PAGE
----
Oil rises over 10% and Hurricane Ida supports crude

Oil rises over 10% and Hurricane Ida supports crude

Oil rises over 10% and Hurricane Ida supports crude

Oil rises over 10% and Hurricane Ida supports crudeWorld oil prices rose 10% over the week,
the strongest weekly gain since May 2020. 

Evest follows developments in the oil trading market in the following report: 

West Texas Intermediate crude futures jumped 10.6% to $68.74 per barrel for the fourth and final week of August,
the highest closing since August 12 and the largest weekly rise since June 2020.

Why did oil rise strongly last week?

One reason for the rally is that oil companies in the Gulf of Mexico began closing production before Hurricane Ida,
which is expected to hit the coast early next week, protecting mining bases. 

This storm has been classified as devastating like Hurricane Laura Katrina.

In the past, Hurricane Katrina destroyed five states along the Gulf of Mexico,
cut oil supplies by 1.53 million barrels per day, and continued for weeks on end.

In 2020, Hurricane Delta also led companies to cut their production by 1.69 million barrels per day.

Latest coronavirus outbreak

An additional factor was that traders remained confident that fuel demand would return,
once China managed to curb the latest coronavirus outbreak and Pfizer Bionic Corporation obtained full approval for the Covid-19 vaccine from the Food and Drug Administration.

However, concerns about growing delta boom cases still stand, with some countries in the Asia-Pacific region,
including Australia, Japan, and New Zealand, imposing new restrictions to combat the outbreak of the new pandemic.

Crude oil prices rose sharply this week and, according to experts, they are expected to rise in the future.

The sharp increase also reversed last week’s recession.

At the time, West Texas Intermediate crude fell 9% and Brent crude 7.6%,
simultaneously marking the worst week since October last year.

“Traders are pushing up crude oil prices in anticipation of production disruptions in the Gulf of Mexico and expectations that OPEC+  will refuse to increase production given the risk of the spread of the coronavirus Delta variant, which could weaken demand for crude oil,” said Edward Moya, an analyst at OANDA. 

The Gulf of Mexico accounts for about 17% of crude oil production in the United States. 

the US Bureau of Environmental Safety and Environmental Enforcement

According to a report by the US Bureau of Environmental Safety and Environmental Enforcement,
crude oil producers have shut down 91% of their production in the Gulf of Mexico since last Saturday, as Hurricane Ida approached.

The fire at an oil platform in the Gulf of Mexico on Sunday forced the Pemex Group to stop operating 125 wells in the area.

Pemex’s president announced a return to normalcy on August 30.

But production in the Gulf of Mexico may also be disrupted by the ninth climate event of this season, Ida.

Karsten Fritsch, an analyst at Kommersbank, noted that on the U.S. side of the Gulf, “several oil companies are starting to evacuate their platforms and suspend production” because of this storm, which will turn into a hurricane on Sunday.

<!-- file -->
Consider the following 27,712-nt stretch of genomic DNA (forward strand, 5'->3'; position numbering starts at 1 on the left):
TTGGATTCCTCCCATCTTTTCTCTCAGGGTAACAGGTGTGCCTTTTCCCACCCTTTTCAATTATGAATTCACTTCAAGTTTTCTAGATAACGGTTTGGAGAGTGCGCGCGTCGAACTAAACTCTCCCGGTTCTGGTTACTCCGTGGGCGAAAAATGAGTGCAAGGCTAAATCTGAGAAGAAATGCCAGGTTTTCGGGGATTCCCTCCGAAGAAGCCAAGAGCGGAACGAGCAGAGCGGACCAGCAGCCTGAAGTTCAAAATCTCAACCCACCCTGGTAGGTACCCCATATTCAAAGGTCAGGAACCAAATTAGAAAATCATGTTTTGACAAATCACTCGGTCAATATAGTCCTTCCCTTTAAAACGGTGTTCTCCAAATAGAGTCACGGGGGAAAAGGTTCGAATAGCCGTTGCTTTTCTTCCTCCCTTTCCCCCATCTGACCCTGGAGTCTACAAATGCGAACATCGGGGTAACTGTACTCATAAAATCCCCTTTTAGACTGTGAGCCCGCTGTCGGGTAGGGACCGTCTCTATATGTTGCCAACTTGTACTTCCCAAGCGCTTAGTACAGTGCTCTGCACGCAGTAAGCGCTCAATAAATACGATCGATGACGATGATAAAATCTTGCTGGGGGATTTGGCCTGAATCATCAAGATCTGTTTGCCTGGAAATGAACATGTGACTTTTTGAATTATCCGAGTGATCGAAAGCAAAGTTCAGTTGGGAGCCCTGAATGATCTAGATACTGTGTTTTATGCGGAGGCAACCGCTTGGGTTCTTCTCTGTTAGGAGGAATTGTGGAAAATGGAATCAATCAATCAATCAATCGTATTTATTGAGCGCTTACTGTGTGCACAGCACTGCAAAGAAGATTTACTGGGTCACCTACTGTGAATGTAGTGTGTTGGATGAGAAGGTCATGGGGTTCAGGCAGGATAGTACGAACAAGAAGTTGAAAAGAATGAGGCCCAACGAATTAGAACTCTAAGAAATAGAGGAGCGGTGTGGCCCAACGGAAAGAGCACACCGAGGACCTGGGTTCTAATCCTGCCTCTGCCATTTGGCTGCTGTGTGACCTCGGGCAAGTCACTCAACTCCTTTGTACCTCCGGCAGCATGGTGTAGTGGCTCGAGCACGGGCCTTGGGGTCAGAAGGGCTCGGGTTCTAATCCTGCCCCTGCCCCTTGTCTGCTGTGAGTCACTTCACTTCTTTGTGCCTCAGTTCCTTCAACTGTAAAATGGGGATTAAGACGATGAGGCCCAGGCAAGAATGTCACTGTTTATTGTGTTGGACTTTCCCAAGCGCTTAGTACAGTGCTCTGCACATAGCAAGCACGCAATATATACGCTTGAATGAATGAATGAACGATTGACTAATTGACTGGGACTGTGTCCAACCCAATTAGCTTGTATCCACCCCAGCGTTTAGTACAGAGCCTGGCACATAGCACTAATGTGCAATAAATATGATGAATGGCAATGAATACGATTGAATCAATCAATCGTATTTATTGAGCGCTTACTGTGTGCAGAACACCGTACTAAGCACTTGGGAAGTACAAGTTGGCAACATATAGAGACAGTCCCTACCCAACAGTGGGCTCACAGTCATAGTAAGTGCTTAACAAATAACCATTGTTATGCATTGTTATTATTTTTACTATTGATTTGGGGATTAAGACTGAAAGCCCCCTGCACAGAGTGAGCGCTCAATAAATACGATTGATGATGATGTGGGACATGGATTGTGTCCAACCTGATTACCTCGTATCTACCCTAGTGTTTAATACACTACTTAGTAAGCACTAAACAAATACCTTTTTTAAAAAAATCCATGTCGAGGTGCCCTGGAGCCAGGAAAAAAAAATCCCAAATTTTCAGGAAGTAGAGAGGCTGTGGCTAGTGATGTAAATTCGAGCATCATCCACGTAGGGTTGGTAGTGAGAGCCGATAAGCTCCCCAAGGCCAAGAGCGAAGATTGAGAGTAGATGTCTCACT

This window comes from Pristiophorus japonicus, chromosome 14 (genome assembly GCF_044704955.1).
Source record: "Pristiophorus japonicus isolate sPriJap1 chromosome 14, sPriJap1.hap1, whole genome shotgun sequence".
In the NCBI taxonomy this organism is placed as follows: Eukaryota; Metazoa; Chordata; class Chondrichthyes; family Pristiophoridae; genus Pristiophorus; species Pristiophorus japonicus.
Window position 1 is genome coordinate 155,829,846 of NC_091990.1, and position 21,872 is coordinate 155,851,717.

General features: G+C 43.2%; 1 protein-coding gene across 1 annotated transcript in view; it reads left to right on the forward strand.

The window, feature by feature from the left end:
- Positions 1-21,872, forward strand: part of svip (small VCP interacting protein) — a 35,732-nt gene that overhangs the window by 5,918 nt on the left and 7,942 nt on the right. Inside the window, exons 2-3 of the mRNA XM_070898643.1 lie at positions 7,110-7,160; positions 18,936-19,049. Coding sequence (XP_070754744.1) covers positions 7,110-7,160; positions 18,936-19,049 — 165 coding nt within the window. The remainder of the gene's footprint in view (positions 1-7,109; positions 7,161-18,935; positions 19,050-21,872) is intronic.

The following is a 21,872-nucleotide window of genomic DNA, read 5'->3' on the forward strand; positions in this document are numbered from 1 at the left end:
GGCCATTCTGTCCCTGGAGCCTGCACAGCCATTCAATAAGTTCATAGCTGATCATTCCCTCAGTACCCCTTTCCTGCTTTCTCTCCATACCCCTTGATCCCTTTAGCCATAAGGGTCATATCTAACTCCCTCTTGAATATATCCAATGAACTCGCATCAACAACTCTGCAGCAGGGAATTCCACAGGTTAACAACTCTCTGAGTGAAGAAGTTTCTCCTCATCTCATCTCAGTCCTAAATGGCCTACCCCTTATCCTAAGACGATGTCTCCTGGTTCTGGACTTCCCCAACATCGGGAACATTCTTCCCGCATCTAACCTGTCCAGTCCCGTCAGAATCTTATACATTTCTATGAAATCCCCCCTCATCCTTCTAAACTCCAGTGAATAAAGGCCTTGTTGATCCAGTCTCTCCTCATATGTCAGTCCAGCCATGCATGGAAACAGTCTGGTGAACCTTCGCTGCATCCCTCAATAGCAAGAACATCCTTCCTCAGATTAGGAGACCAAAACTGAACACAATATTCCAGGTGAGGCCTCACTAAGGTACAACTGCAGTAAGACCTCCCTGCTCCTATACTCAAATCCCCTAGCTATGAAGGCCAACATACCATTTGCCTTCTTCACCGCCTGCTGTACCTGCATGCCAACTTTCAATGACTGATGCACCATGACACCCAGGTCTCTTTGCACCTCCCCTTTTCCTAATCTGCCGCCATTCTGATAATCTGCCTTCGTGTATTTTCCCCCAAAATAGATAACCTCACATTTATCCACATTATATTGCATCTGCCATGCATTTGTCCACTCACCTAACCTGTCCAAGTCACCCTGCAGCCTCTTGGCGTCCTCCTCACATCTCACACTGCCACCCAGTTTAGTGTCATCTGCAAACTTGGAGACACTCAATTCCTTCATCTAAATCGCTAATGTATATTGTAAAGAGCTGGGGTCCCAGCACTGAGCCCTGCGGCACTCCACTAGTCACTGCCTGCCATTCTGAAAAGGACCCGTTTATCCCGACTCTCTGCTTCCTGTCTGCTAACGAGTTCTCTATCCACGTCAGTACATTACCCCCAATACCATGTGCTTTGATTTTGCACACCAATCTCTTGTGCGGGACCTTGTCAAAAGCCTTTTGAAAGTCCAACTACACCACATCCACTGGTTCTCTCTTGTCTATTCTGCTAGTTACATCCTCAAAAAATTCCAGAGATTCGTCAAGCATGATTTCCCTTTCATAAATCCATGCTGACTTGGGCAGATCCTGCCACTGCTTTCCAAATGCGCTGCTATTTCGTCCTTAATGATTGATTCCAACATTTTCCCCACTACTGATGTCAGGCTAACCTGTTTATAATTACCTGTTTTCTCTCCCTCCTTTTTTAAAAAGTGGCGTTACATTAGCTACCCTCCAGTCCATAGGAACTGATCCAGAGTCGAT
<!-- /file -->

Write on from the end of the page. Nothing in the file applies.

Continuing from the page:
In addition, the number of oil rigs operating in the United States in the week ending August 27 increased by five units to 410 units,
according to Baker Hughes Oil Field Services. 

The United States dollar falling also helped boost crude oil prices.

The US Federal Reserve Chairman Jerome Powell’s statement that gradual decline
was not linked to an increase in interest rates caused the US dollar to fall. 

Powell said it is going to decline at the end of this year, but when the decline ends,
interest rates won’t be raised immediately.

Meanwhile, Matt Maley, strategist at Miller Tabak, finds that crude oil prices are 50% likely to rise based on technical analysis.

“Crude oil appears to be a golden crossover pattern on the weekly chart,” Mali said, as reported by CNBC International, Thursday.

The golden cross occurs when the smaller moving average (MA) crosses the average of the larger moving from bottom to top.

In this case, the 50-day moving average intersects the 200-day moving average on the weekly chart.

Mali said that since 2009, there have been only 3 gold intersections, followed by a sharp increase in prices, by about 20% to 50%.

Last week trading days

Light West Texas Intermediate crude closed at $68.67 per barrel,
and world benchmark Brent crude was at $71.67 during the week.

At the end of the last session of the week, the price of West Texas Intermediate crude jumped 2.3%, and Brent oil rose by 2%.

“Between Storm Ida, burning a rig in the Gulf of Mexico, and improved demand in the US and Asia,
everything coincided with a very positive week,” James Williams of WTRG Economics told AFP.

The crucial market event will be held on Wednesday with the meeting of OPEC +,
an organization made up of members of the Organization of the Petroleum Exporting Countries (OPEC) and ten allies.

The group should assess its current policy, defined on July 18,
of continuing to increase production slightly after cutting it dramatically last year to counteract lower demand and prices,
in the midst of the coronavirus pandemic.

OPEC has taken a prior decision to gradually increase production according to the state of the general market,
which it has recently introduced after production cuts to support prices,
after the major crisis that the oil market was exposed to as a result of the Coronavirus. 

The COVID-19 has been affecting the commodity’s performance for nearly two years,
with the aviation sector, one of the largest affected sectors by the virus has been affected by oil.

Oil rises over 10% and Hurricane Ida supports crude

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